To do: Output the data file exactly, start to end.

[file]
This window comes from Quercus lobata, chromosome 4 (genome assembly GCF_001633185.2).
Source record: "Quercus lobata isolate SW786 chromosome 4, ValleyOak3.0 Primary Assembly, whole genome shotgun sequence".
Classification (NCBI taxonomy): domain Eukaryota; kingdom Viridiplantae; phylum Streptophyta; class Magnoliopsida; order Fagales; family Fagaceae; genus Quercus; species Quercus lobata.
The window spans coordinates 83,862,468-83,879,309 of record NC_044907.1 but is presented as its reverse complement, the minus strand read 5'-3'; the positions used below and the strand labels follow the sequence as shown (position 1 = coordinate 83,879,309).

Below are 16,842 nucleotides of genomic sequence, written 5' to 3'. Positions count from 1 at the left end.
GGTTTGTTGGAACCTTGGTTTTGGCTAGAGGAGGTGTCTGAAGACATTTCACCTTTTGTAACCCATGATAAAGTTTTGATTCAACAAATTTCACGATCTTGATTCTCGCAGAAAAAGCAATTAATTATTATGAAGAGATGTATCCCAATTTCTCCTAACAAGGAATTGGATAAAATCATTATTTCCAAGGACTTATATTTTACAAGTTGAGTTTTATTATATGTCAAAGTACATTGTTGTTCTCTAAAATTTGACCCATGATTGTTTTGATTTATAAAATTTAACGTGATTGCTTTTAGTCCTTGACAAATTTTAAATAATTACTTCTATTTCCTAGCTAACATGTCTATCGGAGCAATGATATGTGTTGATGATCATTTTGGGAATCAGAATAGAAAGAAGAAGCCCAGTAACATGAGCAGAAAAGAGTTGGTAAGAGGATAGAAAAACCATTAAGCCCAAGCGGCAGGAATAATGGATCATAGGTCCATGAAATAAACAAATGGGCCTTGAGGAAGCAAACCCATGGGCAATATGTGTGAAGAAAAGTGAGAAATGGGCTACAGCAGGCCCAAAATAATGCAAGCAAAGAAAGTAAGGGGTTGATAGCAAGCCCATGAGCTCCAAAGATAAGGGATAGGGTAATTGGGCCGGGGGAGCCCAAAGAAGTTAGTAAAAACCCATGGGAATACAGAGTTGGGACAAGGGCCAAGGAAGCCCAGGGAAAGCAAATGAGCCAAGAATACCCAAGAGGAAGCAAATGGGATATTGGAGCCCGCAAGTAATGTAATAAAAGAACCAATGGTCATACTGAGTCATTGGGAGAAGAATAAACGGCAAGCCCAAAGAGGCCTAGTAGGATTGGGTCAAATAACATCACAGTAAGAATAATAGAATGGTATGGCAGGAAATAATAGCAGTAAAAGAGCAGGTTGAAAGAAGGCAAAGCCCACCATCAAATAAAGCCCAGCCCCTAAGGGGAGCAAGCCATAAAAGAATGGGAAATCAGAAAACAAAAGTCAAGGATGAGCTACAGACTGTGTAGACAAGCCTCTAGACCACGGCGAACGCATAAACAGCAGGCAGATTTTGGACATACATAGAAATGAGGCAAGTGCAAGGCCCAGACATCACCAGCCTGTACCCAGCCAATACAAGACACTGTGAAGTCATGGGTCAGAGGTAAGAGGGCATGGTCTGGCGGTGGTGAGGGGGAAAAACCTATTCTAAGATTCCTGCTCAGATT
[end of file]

This window comes from Quercus lobata, chromosome 4 (genome assembly GCF_001633185.2).
Source record: "Quercus lobata isolate SW786 chromosome 4, ValleyOak3.0 Primary Assembly, whole genome shotgun sequence".
Classification (NCBI taxonomy): domain Eukaryota; kingdom Viridiplantae; phylum Streptophyta; class Magnoliopsida; order Fagales; family Fagaceae; genus Quercus; species Quercus lobata.
The window spans coordinates 83,862,468-83,879,309 of record NC_044907.1 but is presented as its reverse complement, the minus strand read 5'-3'; the positions used below and the strand labels follow the sequence as shown (position 1 = coordinate 83,879,309).

Below are 16,842 nucleotides of genomic sequence, written 5' to 3'. Positions count from 1 at the left end.
GGTTTGTTGGAACCTTGGTTTTGGCTAGAGGAGGTGTCTGAAGACATTTCACCTTTTGTAACCCATGATAAAGTTTTGATTCAACAAATTTCACGATCTTGATTCTCGCAGAAAAAGCAATTAATTATTATGAAGAGATGTATCCCAATTTCTCCTAACAAGGAATTGGATAAAATCATTATTTCCAAGGACTTATATTTTACAAGTTGAGTTTTATTATATGTCAAAGTACATTGTTGTTCTCTAAAATTTGACCCATGATTGTTTTGATTTATAAAATTTAACGTGATTGCTTTTAGTCCTTGACAAATTTTAAATAATTACTTCTATTTCCTAGCTAACATGTCTATCGGAGCAATGATATGTGTTGATGATCATTTTGGGAATCAGAATAGAAAGAAGAAGCCCAGTAACATGAGCAGAAAAGAGTTGGTAAGAGGATAGAAAAACCATTAAGCCCAAGCGGCAGGAATAATGGATCATAGGTCCATGAAATAAACAAATGGGCCTTGAGGAAGCAAACCCATGGGCAATATGTGTGAAGAAAAGTGAGAAATGGGCTACAGCAGGCCCAAAATAATGCAAGCAAAGAAAGTAAGGGGTTGATAGCAAGCCCATGAGCTCCAAAGATAAGGGATAGGGTAATTGGGCCGGGGGAGCCCAAAGAAGTTAGTAAAAACCCATGGGAATACAGAGTTGGGACAAGGGCCAAGGAAGCCCAGGGAAAGCAAATGAGCCAAGAATACCCAAGAGGAAGCAAATGGGATATTGGAGCCCGCAAGTAATGTAATAAAAGAACCAATGGTCATACTGAGTCATTGGGAGAAGAATAAACGGCAAGCCCAAAGAGGCCTAGTAGGATTGGGTCAAATAACATCACAGTAAGAATAATAGAATGGTATGGCAGGAAATAATAGCAGTAAAAGAGCAGGTTGAAAGAAGGCAAAGCCCACCATCAAATAAAGCCCAGCCCCTAAGGGGAGCAAGCCATAAAAGAATGGGAAATCAGAAAACAAAAGTCAAGGATGAGCTACAGACTGTGTAGACAAGCCTCTAGACCACGGCGAACGCATAAACAGCAGGCAGATTTTGGACATACATAGAAATGAGGCAAGTGCAAGGCCCAGACATCACCAGCCTGTACCCAGCCAATACAAGACACTGTGAAGTCATGGGTCAGAGGTAAGAGGGCATGGTCTGGCGGTGGTGAGGGGGAAAAACCTATTCTAAGATTCCTGCTCAGATT